Rescued Divers Speak on 14 Hour Ordeal

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For 18 year old Victoria Mudge and her father Tom, their diving trip to see the Red Sea tugboat wreck was an activity they'd never had issues with before, but Friday their dive in the Gulf took a turn for the worse.

"I sat outside and watched the sun go down and knew something was wrong," said Andrea Mudge.

Little did Andrea know that her husband and daughter were floating in the Gulf of Mexico waiting for relief after getting separated from their boat.

"I even took my BC off, my buoyancy compensator, and gave it to my friend and started swimming with just flippers, a mask, and a swimsuit as fast as I could, I swam, you know, they were getting farther and farther away, but I wasn't getting any closer to the boat," said Tom Mudge.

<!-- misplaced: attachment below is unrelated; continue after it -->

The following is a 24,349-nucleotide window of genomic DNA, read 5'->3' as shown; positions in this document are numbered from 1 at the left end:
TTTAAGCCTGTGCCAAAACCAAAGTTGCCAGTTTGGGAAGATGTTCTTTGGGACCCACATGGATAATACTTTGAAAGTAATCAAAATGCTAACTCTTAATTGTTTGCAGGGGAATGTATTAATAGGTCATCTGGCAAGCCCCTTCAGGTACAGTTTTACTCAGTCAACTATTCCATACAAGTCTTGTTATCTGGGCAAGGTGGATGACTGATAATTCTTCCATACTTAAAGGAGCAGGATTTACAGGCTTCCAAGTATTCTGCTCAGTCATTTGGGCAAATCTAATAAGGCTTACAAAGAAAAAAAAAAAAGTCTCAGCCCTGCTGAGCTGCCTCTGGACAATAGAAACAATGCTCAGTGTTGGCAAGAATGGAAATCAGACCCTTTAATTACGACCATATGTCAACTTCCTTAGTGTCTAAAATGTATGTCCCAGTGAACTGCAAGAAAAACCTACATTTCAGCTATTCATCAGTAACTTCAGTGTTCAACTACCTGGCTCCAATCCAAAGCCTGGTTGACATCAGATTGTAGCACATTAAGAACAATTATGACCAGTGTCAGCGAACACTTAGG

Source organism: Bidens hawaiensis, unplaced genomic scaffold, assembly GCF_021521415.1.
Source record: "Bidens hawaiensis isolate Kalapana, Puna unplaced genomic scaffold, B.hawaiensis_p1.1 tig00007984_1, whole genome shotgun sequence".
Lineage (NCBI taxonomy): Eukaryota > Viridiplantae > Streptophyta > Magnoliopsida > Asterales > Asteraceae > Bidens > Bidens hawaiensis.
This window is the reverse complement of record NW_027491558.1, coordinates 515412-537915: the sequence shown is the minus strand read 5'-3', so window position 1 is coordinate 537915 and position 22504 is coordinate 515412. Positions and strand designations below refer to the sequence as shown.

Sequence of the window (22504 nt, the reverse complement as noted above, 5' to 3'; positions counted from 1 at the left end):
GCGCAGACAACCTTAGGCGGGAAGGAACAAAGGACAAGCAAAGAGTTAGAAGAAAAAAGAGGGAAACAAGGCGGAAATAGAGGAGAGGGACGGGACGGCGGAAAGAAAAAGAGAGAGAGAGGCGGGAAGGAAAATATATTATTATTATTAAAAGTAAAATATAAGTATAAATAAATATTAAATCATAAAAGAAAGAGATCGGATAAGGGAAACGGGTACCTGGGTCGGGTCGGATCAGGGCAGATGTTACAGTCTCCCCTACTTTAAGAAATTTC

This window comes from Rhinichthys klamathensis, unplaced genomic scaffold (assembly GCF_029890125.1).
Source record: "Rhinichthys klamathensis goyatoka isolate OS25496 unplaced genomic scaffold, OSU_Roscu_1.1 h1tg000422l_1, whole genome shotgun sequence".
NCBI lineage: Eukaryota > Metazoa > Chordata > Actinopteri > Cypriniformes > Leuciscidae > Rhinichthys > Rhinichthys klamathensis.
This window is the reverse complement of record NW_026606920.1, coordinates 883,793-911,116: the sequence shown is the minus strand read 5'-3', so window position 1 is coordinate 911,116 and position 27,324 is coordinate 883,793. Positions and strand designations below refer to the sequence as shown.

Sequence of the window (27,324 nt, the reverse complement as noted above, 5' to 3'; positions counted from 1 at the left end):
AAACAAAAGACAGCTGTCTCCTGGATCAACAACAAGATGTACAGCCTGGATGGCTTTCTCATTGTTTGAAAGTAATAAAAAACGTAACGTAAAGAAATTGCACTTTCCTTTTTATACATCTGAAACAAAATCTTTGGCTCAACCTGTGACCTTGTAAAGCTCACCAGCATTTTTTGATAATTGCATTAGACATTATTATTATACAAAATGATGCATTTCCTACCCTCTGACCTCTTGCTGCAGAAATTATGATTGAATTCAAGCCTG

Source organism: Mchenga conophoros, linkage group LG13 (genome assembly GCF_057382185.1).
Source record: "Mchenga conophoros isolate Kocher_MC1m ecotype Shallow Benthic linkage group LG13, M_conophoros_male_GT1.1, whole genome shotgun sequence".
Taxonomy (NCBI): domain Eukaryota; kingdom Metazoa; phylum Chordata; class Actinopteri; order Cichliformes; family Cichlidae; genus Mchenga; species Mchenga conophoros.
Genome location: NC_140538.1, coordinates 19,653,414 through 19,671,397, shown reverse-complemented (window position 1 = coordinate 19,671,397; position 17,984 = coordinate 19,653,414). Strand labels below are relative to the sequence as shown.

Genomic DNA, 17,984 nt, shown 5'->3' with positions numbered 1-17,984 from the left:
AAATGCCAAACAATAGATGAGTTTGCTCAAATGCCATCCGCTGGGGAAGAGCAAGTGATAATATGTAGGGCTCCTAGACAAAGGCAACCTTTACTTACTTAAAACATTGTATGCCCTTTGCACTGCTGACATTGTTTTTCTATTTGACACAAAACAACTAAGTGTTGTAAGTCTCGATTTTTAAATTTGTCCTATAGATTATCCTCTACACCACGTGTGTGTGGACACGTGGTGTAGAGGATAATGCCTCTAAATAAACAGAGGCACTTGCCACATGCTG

After turning back, the Mudge family, accompanied by two other divers, decided to stay in place and wait for a rescue team to arrive - and after 14 hours in the Gulf, it did.

"We saw the light of the helicopter so we just took our flashlights and shined it at it," said Victoria Mudge, "sure enough it saw our flashlights and came over to us."

The helicopter crew spotted the divers 20 miles off Panama City and transported them to Tyndall Air Force Base for medical attention. Aside from fatigue and dehydration, none of the divers sustained serious injuries, but they did learn an important lesson.

"When Mack at Diver's Den said, you know, you need to have a safety observer on your boat all the time," said Tom, "if we had just listened to that one, then we wouldn't be talking to you right now."

The other family involved in the dive rescue has said they're incredibly grateful for all the work the US Coast Guard and other agencies did to ensure they were found.